The New York-based Caribbean Guyana Institute for Democracy (CGID) condemns the Nov. 19 deportation of 13 Jamaican nationals from Trinidad & Tobago. We also strongly denounce Prime Minister Kamla Persad-Bissessar’s explanation of this action as being “compliant with the law.” CGID wishes to ask of what law does the prime minister speak?
The Jamaicans alleged that T&T Immigration officers informed them that entry was denied because of the recent murder of Trinidadian Keron Fraser in Jamaica. They said that they were mistreated while in detention, and deported the following day. T&T Immigration service claimed that their expulsion was either because no one met them at the airport or that they presented no evidence of funds to support their stay.
The unjust deportation of CARICOM nationals constitutes reprehensible violations of Articles 45 and 46 of the Revised Treaty of Chaguramas (RTC) as well as the CARICOM Single Market and Economy (CSME). They also especially flout settled law established by the Caribbean Court of Justice (CCJ) in its landmark Shanique Myrie v State of Barbados ruling.
While the court affirmed a Member State’s right to deny a CARICOM national entry, it likewise concurrently affirmed a CARICOM national’s right to be granted entry into a member State, provided the following two limited exceptions: (i) If the national would become “a charge on public funds” and (ii) If the national presents a threat to “public morals, the maintenance of public order and safety and the protection of life and health.”
The CCJ placed the burden of proof to establish a sufficiency of grounds to invoke either exception on the refusing state, not the national. They also conferred jurisdiction to interpret the scope and right to exercise such exceptions on the CARICOM Heads Conference or designated organ, and ultimately the CCJ itself as the guardian of the RTC.
The actions of the T&T Immigration are therefore opprobrious violations of the law. Suffice it to say, Mrs. Persad-Bissessar’s assertion that the actions of T&T Immigration were lawful because the CCJ ruling gives immigration officers discretion to determine undesirability, is atrociously uninformed as the said ruling imposed strict restrictions on the exercise of such discretion. The prime minister’s comments therefore engender division among nations and dangerously undermine regional integration.
National Security Minister Gary Griffith told the Guardian newspaper that one person was deported because she claimed she brought her child to visit the father but the father never showed up at the airport. Another, he said, only possessed US$250 to support their stay. He affirmed that his government would not admit “people who did not have a clear way of supporting themselves or did not have individuals to assist them on entry.” He said this could lead to unemployment.
This is an appalling level of insularity. T&T Immigration at no time established that the thirteen Jamaicans presented a threat to “public morals, national security, safety and national health” or would be “a charge on public funds.” Any belated assertion of this nature strains credulity.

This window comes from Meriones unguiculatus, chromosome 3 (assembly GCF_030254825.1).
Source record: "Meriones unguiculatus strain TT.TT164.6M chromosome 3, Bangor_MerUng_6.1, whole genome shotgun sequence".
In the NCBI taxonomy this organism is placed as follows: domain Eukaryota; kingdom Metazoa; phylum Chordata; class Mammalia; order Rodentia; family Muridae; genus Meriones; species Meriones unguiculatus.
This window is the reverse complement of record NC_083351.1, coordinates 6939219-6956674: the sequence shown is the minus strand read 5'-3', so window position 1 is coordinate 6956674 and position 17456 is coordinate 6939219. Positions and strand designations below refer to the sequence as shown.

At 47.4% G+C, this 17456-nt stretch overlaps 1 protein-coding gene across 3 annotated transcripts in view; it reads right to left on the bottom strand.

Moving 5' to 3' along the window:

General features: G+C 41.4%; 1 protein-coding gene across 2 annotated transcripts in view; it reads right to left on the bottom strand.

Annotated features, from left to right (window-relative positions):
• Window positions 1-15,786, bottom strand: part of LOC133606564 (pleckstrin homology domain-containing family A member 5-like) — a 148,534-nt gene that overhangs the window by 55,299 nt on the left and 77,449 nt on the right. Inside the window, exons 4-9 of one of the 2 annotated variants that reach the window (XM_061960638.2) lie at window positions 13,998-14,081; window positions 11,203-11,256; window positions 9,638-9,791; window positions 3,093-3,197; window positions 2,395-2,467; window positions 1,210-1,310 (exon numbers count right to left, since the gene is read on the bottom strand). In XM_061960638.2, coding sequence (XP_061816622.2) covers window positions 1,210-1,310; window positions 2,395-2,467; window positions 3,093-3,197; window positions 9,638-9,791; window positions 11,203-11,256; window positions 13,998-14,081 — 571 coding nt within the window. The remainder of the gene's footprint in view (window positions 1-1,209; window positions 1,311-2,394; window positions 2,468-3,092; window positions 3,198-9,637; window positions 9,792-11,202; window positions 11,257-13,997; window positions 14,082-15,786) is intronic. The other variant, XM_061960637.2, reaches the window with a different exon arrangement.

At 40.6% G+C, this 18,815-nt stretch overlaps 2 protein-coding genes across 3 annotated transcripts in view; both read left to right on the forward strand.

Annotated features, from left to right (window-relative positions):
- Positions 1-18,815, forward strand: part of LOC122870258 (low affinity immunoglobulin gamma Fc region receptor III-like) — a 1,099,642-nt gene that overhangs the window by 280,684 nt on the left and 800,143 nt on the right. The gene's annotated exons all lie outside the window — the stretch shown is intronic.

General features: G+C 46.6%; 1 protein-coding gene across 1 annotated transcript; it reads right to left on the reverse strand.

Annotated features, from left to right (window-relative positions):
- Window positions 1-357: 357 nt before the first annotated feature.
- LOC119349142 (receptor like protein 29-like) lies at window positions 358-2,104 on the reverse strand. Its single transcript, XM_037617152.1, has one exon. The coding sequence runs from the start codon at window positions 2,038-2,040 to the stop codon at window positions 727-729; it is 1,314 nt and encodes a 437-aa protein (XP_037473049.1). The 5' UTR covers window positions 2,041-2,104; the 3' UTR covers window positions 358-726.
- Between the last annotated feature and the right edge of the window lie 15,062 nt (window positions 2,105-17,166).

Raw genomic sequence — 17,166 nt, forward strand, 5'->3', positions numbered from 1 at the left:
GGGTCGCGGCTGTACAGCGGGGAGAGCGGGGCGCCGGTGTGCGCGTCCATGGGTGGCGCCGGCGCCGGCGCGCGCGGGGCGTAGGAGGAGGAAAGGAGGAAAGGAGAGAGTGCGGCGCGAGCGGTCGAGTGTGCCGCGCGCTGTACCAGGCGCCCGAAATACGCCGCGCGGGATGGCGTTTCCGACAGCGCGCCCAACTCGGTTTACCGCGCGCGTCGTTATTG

Furthermore, the requirements for entry delineated by Mr. Griffith are exceedingly arbitrary, subjective and contrary to the law. They are a flagrant violation of Articles 45 and 46 of the RTC. Would the T&T government countenance the arbitrary imposition of such “wishy-washy” criterions on Trinidadians by other CARICOM States?
The CCJ in the instant ruling expressly held that the mere assertion by the refusing State of a national’s inability to identify a legitimate host, or failure to be greeted at the airport, is in and of itself insufficient grounds to justify refusal of entry. Moreover, the ruling reaffirmed the supremacy of regional law whenever there is a conflict between national and regional laws.
Article 45 of the RTC states that “Member States commit themselves to the goal of free movement of their nationals within the Community.” Article 46. 2. States that “Member States shall establish appropriate legislative, administrative and procedural arrangements to: (a) facilitate the movement of skills within the contemplation of this Article; (b) provide for movement of Community nationals into and within their jurisdictions without harassment or the imposition of impediments, including: (i) the elimination of the requirement for passports …work permits…” Can this vision ever be achieved?
These violations by the T&T government demonstrate the urgent need for Caricom to establish uniform regulations and modalities for entry and stay in member States. The RTC must also be amended to mandate that States must, within a specific time-frame of enactment, harmonize their national laws to comport with regional law.
Regional integration cannot be attained in the face of protectionist, insular public policy by individual States. Deeper integration will derive from altruistic, harmonized policies that propel the “region as a whole” towards greater cohesiveness and development.
CGID reiterates its call for all Caricom member States to amend their laws to recognize the CCJ as the court of ultimate appellate jurisdiction. It is preposterous that the CCJ is based in T&T but that country refuses to amend it constitution to recognize the court as its ultimate court of appeal.
The author is president of the CGID